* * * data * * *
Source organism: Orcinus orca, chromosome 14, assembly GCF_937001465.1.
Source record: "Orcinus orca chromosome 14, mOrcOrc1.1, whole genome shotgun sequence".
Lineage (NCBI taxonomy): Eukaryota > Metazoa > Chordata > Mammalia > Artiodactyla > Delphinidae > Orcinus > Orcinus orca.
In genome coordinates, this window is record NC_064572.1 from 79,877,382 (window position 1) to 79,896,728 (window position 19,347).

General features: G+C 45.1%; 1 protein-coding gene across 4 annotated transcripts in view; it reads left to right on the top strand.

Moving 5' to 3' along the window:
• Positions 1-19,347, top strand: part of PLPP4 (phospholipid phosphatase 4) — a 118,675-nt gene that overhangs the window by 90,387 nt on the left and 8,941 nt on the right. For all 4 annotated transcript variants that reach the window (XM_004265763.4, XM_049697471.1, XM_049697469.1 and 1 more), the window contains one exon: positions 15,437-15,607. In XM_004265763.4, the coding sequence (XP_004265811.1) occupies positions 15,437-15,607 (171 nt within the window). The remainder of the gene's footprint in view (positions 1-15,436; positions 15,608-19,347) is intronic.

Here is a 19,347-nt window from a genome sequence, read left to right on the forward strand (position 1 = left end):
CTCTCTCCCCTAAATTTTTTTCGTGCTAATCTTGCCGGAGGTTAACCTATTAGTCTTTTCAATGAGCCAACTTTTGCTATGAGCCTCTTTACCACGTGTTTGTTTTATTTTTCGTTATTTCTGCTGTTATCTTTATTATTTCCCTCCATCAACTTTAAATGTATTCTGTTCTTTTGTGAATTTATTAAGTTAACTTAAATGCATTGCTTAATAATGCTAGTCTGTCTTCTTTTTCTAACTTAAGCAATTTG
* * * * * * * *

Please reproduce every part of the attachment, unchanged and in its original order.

Source organism: Orcinus orca, chromosome 14, assembly GCF_937001465.1.
Source record: "Orcinus orca chromosome 14, mOrcOrc1.1, whole genome shotgun sequence".
Lineage (NCBI taxonomy): Eukaryota > Metazoa > Chordata > Mammalia > Artiodactyla > Delphinidae > Orcinus > Orcinus orca.
In genome coordinates, this window is record NC_064572.1 from 79,877,382 (window position 1) to 79,896,728 (window position 19,347).

General features: G+C 45.1%; 1 protein-coding gene across 4 annotated transcripts in view; it reads left to right on the top strand.

Moving 5' to 3' along the window:
• Positions 1-19,347, top strand: part of PLPP4 (phospholipid phosphatase 4) — a 118,675-nt gene that overhangs the window by 90,387 nt on the left and 8,941 nt on the right. For all 4 annotated transcript variants that reach the window (XM_004265763.4, XM_049697471.1, XM_049697469.1 and 1 more), the window contains one exon: positions 15,437-15,607. In XM_004265763.4, the coding sequence (XP_004265811.1) occupies positions 15,437-15,607 (171 nt within the window). The remainder of the gene's footprint in view (positions 1-15,436; positions 15,608-19,347) is intronic.

Here is a 19,347-nt window from a genome sequence, read left to right on the forward strand (position 1 = left end):
CTCTCTCCCCTAAATTTTTTTCGTGCTAATCTTGCCGGAGGTTAACCTATTAGTCTTTTCAATGAGCCAACTTTTGCTATGAGCCTCTTTACCACGTGTTTGTTTTATTTTTCGTTATTTCTGCTGTTATCTTTATTATTTCCCTCCATCAACTTTAAATGTATTCTGTTCTTTTGTGAATTTATTAAGTTAACTTAAATGCATTGCTTAATAATGCTAGTCTGTCTTCTTTTTCTAACTTAAGCAATTTG